Newell’s Old Boys (Argentina)
Previous best: Runners-Up, 1988 &1992
Gerardo 'Tata' Martino has revolutionised the Rosario outfit since arriving from the Paraguay national team last year. When he turned up, La Lepra were facing a serious relegation battle; by the end of 2012, despite visibly running out of steam towards the end of the campaign, they could lay claim to playing the finest football in Argentina. Maxi Rodriguez and Gabriel Heinze have added some quality and experience, while in Ignacio Scocco they have one of the in-form strikers on the continent. Their lack of progress in the transfer window does leave the squad a little light, however.
Expectations: Martino’s brand of Bielsan football could well see them go all the way, but juggling the tournament with domestic action will take its toll.
Star Man: Ignacio Scocco
Universidad de Chile (Chile)
Previous best: Semi-Finals, 1970, 1996, 2010 & 2012
In 2011, under Jorge Sampaoli, La U were best team on the continent - by a country mile. 2013, however is the beginning of a new era, as life post-Sampaoli begins. The majority of the stars that led them to the 2011 Copa Suamericana have also moved on, and new coach Dario Franco is charged with overseeing the transition. Cesar Cortes and Ramon Fernandez have arrived, as has talented young striker Isaac Diaz. They won’t be as fun as they were under Sampaoli, but the less frenetic approach will be a welcome change for those who ran so tirelessly for so long under Diaz’ predecessor.
Expectations: To continue their recent intercontinental traditions. In reality, however, a repeat of last year’s run to the semi-finals would be a huge achievement.
Star Man: Gustavo Lorenzetti
Deportivo Lara (Venezuela)
Previous best: N/A
2013 sees them make their Libertadores debut. They were only founded in 2006 – and only took their current name three years ago. 2012 saw the culmination of a remarkable few years when they won both the Apertura and Clausura tournaments to be crowned champions of Venezuela. While the club may be young, their playing staff certainly is not: 37-year-old Rafael Castellin was the star of their league-winning campaign, notching 20 goals, and fellow veteran Jose Manuel Rey provides the experience and organisation at the back alongside 34 –year-old Argentine Marcelo Maidana. Captain and Venezuela international Miguel Mea Vitali is their midfield linchpin and will take responsibility for leading the club on their first Libertadores adventure.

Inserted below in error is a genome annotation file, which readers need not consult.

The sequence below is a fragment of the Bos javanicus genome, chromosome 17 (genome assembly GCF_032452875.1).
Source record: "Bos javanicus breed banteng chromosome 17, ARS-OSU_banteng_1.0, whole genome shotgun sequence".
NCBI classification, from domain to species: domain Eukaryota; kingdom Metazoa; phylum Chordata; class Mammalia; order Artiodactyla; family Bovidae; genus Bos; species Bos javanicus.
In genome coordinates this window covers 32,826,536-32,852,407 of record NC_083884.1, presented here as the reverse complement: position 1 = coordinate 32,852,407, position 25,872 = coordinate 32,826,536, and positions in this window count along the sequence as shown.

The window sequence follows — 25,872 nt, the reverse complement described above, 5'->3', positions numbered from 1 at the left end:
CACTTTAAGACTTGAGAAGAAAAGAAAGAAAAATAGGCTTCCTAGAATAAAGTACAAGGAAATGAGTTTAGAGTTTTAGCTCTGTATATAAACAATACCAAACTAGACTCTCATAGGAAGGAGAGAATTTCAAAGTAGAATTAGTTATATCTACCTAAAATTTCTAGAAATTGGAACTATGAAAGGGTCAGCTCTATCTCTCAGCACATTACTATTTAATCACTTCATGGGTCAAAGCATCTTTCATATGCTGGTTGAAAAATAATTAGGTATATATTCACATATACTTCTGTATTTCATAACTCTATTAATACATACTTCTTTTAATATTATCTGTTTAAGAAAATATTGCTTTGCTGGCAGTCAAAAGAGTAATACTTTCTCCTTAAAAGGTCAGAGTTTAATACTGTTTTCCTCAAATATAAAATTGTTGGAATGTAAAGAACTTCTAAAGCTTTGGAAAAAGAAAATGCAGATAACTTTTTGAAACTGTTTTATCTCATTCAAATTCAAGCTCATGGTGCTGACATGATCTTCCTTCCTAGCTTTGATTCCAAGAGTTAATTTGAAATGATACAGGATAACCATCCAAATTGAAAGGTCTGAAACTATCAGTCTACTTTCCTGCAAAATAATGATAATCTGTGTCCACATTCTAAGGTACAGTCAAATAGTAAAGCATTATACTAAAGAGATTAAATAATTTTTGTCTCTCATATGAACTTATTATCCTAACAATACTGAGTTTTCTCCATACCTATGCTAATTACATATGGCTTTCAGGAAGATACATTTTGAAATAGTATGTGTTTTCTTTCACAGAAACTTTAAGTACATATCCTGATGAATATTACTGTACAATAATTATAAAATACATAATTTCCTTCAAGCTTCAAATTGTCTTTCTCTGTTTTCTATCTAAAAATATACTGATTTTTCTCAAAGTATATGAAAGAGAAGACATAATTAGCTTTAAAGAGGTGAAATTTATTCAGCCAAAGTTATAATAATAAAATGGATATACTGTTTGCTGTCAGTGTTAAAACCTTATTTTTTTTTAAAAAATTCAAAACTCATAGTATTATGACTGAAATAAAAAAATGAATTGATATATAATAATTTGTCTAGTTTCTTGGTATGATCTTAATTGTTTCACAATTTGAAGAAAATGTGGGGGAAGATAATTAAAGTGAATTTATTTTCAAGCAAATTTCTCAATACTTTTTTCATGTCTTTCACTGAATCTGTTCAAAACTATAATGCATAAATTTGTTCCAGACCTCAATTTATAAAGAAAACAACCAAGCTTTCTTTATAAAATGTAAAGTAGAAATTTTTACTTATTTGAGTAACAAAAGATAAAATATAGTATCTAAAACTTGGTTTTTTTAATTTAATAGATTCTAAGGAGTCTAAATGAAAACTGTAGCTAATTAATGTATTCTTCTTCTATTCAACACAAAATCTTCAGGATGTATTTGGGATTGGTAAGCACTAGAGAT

Expectations: They will hope to emerge from the group.
Star Man: Rafael Castellin
Previous best: Winners, 1979, 1990, 2002
Paraguay’s most successful club fell short of both the Apertura and Clausura titles least year, but secured their passage to the Libertadores by amassing the highest points total of the non-champions, meaning they had to navigate their way past Defensor Sporting in the preliminary round. New coach Ever Almeida was desperate to plug his leaky defence and his brought in six new players over the break.
Expectations: Almeida may struggle to squeeze all his new faces into one side, and anything past the last 16 would be surely be seen as a successful campaign.
Star Man: Richard Ortiz